Eyes in the field …. BAWC @ Buxton

Informative and ‘moor’ importantly it was an inspiring day.   Birders Against Wildlife Crime are to be congratulated on a fantastic Eyes in the Field Wildlife Crime Conference.  Even the tempremental technology failed to dampen the enthusiasm generated by the gathering.  A packed room saw some 120 delegates meeting in Buxton in the Peak District to hear empowering talks, to discuss strategies and to meet Henry ….

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Conference speakers take a break to enjoy the Derbyshire air.

Charlie Moores opened the conference and Chris Packham (in his Massacre on Malta t-shirt) and Dominic Dyer set the scene with their infectious passion for championing change for wildlife benefit.  Both spoke with informed and reasoned rationale, both offered options for solutions.  Both recognised the ‘political’ aspects and complexities.  Both had tried to take the measured route but accepted that there comes a point when compromise has failed and a change of tack and focus is needed.  Packham encouraged a stance I have long found to be an energising option, the “use anger as a force for change”.  It was particularly interesting to hear Packham’s view on his role on Springwatch, in so far as the main audience were “not a wholly committed audience”, he sought to encourage people that “caring is not enough” and urged people “to actually do something”.  He explained why he had chosen to play the “long game” and it seemed as a consequence he had taken some criticism for that stance.  That is sad, but human nature is fickle and oft only sees the surface?  Packham explained that the biggest issue in his view is that ‘wildlife crime’ is not a crime, and it is not seen as a real crime.  This despite the various pieces of legislation which are infringed, broken or ignored.  Dyer highlighted issues with Natural England and whilst acknowledging that there were good individuals in the Defra agency, he considered they were no longer “fit for purpose”, his solution would be to see them replaced by an independent wildlife protection agency.

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Chris with his new ‘friend’ Henry, who we understand that he may be ‘appearing’ somewhere near you this coming year.

Bob Elliot and Paul Tillsley provided examples of case studies they had been involved in.  Ruth Tingay introduced the audience to “Natural Injustice: the failure of wildlife crime enforcement in Scotland”.  “Natural Injustice: Eliminating Wildlife Crime in Scotland” offers some 20 recommendations, none of which appear particularly onerous, but then conservation is not everyone’s passion?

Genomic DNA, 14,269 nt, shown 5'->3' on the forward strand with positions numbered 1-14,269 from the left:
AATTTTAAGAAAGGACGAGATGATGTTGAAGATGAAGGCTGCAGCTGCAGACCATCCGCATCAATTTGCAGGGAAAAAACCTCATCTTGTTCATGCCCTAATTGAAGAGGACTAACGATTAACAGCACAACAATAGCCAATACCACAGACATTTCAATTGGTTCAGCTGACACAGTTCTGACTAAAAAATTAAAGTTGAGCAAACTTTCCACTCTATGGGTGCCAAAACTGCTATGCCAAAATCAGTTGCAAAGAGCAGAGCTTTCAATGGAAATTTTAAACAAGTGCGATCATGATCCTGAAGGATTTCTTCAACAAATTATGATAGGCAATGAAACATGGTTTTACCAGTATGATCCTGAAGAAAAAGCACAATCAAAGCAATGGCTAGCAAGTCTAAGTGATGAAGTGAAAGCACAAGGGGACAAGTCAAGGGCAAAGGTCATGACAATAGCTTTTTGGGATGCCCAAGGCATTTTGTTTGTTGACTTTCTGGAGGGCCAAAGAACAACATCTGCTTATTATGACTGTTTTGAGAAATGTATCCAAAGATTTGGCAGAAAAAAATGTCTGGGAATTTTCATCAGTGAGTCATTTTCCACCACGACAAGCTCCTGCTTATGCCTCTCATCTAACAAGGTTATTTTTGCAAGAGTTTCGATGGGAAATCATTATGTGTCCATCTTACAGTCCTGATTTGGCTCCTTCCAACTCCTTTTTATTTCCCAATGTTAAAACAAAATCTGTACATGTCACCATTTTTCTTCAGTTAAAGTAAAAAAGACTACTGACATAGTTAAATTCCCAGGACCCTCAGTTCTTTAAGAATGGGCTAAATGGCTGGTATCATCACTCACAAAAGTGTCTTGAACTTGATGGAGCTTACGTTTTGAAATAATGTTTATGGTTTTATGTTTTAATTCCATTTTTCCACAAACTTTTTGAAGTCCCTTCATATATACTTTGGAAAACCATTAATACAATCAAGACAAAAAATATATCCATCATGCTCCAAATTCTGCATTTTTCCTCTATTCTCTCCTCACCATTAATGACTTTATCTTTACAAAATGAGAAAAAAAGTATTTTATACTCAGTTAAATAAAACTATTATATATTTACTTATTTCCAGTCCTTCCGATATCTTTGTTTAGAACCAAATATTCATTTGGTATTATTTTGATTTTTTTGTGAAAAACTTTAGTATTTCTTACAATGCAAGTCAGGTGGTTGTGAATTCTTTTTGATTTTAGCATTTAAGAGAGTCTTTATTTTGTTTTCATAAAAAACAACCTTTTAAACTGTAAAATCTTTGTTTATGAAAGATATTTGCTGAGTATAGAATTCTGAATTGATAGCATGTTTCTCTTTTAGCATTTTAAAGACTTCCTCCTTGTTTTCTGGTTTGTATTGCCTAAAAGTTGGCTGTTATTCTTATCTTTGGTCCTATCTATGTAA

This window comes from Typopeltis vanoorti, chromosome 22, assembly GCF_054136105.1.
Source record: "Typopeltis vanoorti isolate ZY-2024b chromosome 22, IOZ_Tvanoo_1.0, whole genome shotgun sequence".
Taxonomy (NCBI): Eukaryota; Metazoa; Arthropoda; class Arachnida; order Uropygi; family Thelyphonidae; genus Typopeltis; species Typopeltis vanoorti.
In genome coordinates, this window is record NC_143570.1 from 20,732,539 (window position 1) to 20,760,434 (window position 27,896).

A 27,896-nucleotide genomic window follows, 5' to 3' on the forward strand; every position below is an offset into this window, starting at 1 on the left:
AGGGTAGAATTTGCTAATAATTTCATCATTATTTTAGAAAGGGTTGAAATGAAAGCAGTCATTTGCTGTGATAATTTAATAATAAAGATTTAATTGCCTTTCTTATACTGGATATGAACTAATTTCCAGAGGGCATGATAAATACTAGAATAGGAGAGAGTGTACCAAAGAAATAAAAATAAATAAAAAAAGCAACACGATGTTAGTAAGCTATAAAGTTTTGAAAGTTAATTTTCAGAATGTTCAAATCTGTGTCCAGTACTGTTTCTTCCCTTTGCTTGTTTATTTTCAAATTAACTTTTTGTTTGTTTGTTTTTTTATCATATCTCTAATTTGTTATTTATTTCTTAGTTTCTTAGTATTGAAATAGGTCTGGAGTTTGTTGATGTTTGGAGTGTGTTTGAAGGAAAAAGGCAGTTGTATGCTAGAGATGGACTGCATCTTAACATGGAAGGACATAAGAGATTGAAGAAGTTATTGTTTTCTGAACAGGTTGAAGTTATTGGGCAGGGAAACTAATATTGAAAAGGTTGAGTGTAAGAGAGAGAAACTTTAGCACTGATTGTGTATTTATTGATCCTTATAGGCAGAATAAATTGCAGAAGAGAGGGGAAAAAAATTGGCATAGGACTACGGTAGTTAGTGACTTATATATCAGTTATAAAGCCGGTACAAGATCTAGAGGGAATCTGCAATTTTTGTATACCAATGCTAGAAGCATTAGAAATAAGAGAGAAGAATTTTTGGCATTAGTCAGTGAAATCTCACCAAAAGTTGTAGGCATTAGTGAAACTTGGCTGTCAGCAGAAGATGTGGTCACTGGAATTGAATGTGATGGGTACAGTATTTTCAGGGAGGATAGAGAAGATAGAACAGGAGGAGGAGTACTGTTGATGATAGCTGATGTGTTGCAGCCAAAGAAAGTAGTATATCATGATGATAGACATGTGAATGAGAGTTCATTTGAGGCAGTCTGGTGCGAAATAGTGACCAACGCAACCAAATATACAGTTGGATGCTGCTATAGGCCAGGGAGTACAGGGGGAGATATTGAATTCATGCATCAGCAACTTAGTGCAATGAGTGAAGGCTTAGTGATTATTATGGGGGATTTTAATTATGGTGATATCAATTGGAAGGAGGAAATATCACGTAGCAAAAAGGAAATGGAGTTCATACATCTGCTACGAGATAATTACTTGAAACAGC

Alan Charles (Derbyshire Police & Crime Commissioner) and Chris Williamson (MP Derbyshire North) spoke of practical and political perspectives.  It was as they say ‘a refreshing change’ to hear a politician being honest about his past as well as his passion for addressing wildlife crime.

Other presentations were made by the Derbyshire Bat Conservation Group and Craig Fellowes, a retired police officer who now organises training for wildlife crime recognition and reporting.

Mark Avery as anticipated both entertained and offered thought provoking suggestions.  There are ten days left till his epetition is closed, so if you’ve not already signed it you might like to consider ‘Ban driven grouse shooting’?    Currently it stands at 21,971 so let’s see if we can have a last push and get it past 22,000?  A prolific writer his next potentially controversial offering is perhaps appropriately entitled “Inglorious“?

The other ask from Avery was that the audience consider voting for the nations favourite bird, an online (& at selected nature reserves) poll.  One cannot fault Avery’s logic about the benefit of the accolade to any of the usual suspects likely to receive the ‘crown’ (robin, wren, blackbird, kingfisher etc.) but if the Hen Harrier were to get into the top three for example then it would see a relatively unknown candidate see immense benefit from having a raised species profile.  Apparently there was surprise expressed by the Urban Birder when the Hen Harrier made it into the top ten.  So, Vote for Britain’s National Bird and send politicians and others a clear message?  

There was a Q&A session where the issue of brood management received a resounding thumbs down, so where does that leave the Hawk & Owl Trust?   150321 Q&A panel hrk 882

The Q&A session rounded off an excellent day’s conference …. here’s to next years and to Hen Harrier Day 2015 (9 August) and to the publication of ‘Inglorious’ just ahead of the ‘infamous’ 12th!   In the interim we all have plenty to do in terms of conservation campaigning ahead and beyond the forthcoming General Election in 46 days time?

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Watch this space for details of 2015 Hen Harrier Day.

Recognise: Record: Report

First they ignore you,

then they laugh at you,

then they fight you,

then you win. 

(Mahatma Gandhi)

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